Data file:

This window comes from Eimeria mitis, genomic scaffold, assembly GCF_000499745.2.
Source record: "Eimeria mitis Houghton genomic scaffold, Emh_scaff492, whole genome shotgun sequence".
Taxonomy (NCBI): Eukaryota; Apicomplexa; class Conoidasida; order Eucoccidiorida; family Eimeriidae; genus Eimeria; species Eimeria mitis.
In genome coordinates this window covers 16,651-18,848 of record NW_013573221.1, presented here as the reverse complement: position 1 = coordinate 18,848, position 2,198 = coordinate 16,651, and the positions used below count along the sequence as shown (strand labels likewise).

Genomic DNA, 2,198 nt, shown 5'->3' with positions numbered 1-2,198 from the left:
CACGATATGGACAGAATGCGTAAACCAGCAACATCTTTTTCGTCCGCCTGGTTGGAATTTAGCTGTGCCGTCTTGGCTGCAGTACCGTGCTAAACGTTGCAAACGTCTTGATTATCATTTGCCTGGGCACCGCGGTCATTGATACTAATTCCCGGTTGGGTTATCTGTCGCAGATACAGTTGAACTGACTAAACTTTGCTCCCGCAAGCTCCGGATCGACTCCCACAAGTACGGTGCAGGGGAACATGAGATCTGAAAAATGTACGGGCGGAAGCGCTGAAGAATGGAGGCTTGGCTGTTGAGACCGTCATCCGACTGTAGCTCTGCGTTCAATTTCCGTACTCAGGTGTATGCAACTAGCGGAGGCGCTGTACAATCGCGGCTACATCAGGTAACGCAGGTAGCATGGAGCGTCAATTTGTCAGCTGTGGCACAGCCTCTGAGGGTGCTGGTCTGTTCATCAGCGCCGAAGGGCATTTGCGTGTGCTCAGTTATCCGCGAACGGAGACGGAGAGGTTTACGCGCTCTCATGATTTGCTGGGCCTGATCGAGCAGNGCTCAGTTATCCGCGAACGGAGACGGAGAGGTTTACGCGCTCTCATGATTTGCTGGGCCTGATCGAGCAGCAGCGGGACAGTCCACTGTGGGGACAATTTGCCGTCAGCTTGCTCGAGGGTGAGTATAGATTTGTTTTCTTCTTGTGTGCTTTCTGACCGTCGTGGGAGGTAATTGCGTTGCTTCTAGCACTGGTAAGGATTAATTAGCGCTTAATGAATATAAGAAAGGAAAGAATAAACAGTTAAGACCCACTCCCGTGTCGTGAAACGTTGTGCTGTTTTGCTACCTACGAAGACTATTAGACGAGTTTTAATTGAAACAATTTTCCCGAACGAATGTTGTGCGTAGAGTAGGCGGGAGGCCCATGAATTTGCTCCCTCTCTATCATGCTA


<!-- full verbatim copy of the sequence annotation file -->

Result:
This window comes from Eimeria mitis, genomic scaffold, assembly GCF_000499745.2.
Source record: "Eimeria mitis Houghton genomic scaffold, Emh_scaff492, whole genome shotgun sequence".
Taxonomy (NCBI): Eukaryota; Apicomplexa; class Conoidasida; order Eucoccidiorida; family Eimeriidae; genus Eimeria; species Eimeria mitis.
In genome coordinates this window covers 16,651-18,848 of record NW_013573221.1, presented here as the reverse complement: position 1 = coordinate 18,848, position 2,198 = coordinate 16,651, and the positions used below count along the sequence as shown (strand labels likewise).

Genomic DNA, 2,198 nt, shown 5'->3' with positions numbered 1-2,198 from the left:
CACGATATGGACAGAATGCGTAAACCAGCAACATCTTTTTCGTCCGCCTGGTTGGAATTTAGCTGTGCCGTCTTGGCTGCAGTACCGTGCTAAACGTTGCAAACGTCTTGATTATCATTTGCCTGGGCACCGCGGTCATTGATACTAATTCCCGGTTGGGTTATCTGTCGCAGATACAGTTGAACTGACTAAACTTTGCTCCCGCAAGCTCCGGATCGACTCCCACAAGTACGGTGCAGGGGAACATGAGATCTGAAAAATGTACGGGCGGAAGCGCTGAAGAATGGAGGCTTGGCTGTTGAGACCGTCATCCGACTGTAGCTCTGCGTTCAATTTCCGTACTCAGGTGTATGCAACTAGCGGAGGCGCTGTACAATCGCGGCTACATCAGGTAACGCAGGTAGCATGGAGCGTCAATTTGTCAGCTGTGGCACAGCCTCTGAGGGTGCTGGTCTGTTCATCAGCGCCGAAGGGCATTTGCGTGTGCTCAGTTATCCGCGAACGGAGACGGAGAGGTTTACGCGCTCTCATGATTTGCTGGGCCTGATCGAGCAGNGCTCAGTTATCCGCGAACGGAGACGGAGAGGTTTACGCGCTCTCATGATTTGCTGGGCCTGATCGAGCAGCAGCGGGACAGTCCACTGTGGGGACAATTTGCCGTCAGCTTGCTCGAGGGTGAGTATAGATTTGTTTTCTTCTTGTGTGCTTTCTGACCGTCGTGGGAGGTAATTGCGTTGCTTCTAGCACTGGTAAGGATTAATTAGCGCTTAATGAATATAAGAAAGGAAAGAATAAACAGTTAAGACCCACTCCCGTGTCGTGAAACGTTGTGCTGTTTTGCTACCTACGAAGACTATTAGACGAGTTTTAATTGAAACAATTTTCCCGAACGAATGTTGTGCGTAGAGTAGGCGGGAGGCCCATGAATTTGCTCCCTCTCTATCATGCTA